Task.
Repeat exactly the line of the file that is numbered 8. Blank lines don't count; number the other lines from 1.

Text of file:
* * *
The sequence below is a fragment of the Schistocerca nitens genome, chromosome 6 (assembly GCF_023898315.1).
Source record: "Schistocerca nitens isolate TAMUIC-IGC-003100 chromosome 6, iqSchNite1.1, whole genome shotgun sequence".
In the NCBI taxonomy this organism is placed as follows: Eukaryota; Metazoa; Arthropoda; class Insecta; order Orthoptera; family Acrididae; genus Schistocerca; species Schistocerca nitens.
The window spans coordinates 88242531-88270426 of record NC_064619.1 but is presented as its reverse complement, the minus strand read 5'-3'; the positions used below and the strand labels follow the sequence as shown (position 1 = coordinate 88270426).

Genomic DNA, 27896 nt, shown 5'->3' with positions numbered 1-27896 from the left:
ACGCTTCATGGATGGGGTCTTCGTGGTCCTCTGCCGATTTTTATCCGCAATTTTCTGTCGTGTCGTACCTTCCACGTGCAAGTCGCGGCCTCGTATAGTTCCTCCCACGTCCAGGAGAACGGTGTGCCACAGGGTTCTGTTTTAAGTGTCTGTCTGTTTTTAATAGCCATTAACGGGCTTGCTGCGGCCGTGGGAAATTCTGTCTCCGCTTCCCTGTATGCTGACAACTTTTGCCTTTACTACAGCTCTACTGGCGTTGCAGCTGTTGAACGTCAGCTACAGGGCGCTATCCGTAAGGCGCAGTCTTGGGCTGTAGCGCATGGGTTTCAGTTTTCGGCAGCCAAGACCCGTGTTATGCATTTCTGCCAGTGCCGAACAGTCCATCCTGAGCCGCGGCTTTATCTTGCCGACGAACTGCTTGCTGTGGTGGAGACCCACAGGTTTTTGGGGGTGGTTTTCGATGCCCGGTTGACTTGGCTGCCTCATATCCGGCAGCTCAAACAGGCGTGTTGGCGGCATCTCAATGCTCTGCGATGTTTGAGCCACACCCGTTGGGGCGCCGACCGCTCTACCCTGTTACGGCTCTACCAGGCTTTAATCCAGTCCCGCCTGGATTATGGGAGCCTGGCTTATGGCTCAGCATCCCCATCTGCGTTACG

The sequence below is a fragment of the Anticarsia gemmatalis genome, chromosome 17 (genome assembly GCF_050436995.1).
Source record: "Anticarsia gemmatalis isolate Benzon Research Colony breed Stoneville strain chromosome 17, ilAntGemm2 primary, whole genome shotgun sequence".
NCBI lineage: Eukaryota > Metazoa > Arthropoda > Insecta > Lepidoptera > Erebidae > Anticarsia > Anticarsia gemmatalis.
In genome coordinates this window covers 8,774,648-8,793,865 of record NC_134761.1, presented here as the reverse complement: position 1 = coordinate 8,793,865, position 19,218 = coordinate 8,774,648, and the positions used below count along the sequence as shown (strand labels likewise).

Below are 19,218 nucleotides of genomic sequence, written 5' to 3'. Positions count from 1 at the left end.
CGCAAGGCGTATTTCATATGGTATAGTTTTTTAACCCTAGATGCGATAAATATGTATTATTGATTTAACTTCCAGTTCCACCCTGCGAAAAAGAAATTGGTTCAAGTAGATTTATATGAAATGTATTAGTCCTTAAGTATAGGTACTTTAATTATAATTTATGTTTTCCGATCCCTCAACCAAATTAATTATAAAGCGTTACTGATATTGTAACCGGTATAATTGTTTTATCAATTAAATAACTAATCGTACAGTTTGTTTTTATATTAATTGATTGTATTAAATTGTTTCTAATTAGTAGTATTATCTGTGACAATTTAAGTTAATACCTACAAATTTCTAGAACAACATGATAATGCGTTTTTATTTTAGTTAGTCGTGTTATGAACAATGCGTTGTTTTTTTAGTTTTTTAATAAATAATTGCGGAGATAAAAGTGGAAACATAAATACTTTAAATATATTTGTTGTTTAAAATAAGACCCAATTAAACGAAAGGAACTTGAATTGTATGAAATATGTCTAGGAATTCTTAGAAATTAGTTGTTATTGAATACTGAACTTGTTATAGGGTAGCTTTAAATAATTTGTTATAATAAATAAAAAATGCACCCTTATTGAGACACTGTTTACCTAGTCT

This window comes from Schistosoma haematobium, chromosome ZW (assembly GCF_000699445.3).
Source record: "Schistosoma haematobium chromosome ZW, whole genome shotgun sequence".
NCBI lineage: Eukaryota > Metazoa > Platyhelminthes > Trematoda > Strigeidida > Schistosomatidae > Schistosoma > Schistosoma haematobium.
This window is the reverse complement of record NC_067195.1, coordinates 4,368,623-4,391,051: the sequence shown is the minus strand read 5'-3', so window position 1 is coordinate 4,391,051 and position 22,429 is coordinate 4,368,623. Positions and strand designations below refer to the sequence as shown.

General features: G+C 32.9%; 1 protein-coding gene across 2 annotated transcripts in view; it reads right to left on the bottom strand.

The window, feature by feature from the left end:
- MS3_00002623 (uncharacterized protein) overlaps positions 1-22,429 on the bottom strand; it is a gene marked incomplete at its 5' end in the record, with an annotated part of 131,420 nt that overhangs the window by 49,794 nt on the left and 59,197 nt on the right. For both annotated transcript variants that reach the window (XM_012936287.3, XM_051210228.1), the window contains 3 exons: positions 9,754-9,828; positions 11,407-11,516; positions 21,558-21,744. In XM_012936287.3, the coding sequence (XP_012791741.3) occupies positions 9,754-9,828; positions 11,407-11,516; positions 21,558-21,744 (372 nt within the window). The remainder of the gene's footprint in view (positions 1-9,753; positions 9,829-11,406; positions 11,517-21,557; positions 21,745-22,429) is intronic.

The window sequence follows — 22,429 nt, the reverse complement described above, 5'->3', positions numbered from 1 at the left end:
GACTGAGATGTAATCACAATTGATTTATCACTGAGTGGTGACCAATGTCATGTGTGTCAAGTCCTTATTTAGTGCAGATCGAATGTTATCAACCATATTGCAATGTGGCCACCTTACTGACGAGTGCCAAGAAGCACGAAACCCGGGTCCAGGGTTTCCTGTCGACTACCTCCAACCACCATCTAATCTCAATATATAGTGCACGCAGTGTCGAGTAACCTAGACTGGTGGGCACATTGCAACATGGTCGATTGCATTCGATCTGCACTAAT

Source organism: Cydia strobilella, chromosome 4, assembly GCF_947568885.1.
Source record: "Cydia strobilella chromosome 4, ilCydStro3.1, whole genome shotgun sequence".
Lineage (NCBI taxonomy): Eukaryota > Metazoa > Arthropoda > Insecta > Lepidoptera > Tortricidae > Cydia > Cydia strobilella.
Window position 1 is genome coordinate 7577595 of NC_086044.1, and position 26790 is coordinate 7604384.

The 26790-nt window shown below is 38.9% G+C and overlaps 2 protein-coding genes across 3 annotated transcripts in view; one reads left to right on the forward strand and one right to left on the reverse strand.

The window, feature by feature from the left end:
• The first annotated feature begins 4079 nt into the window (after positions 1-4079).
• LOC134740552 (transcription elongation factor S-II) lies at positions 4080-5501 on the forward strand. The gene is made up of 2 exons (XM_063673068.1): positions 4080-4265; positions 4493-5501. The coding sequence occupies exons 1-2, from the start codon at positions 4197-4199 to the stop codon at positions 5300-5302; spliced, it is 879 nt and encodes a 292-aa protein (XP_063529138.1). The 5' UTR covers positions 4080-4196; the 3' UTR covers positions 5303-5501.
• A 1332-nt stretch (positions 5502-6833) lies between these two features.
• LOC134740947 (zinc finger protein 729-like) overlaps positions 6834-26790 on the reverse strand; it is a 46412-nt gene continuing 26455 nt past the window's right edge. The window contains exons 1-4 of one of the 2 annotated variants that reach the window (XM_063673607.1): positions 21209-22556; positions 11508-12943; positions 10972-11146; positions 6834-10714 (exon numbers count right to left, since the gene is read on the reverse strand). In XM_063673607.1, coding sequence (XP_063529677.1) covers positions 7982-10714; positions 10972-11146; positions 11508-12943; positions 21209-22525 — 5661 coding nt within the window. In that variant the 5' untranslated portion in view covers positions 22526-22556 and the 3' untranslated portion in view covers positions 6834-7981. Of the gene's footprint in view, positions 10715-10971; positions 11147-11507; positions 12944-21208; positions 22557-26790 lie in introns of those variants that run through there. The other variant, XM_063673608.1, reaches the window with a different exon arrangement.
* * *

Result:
Source record: "Anticarsia gemmatalis isolate Benzon Research Colony breed Stoneville strain chromosome 17, ilAntGemm2 primary, whole genome shotgun sequence".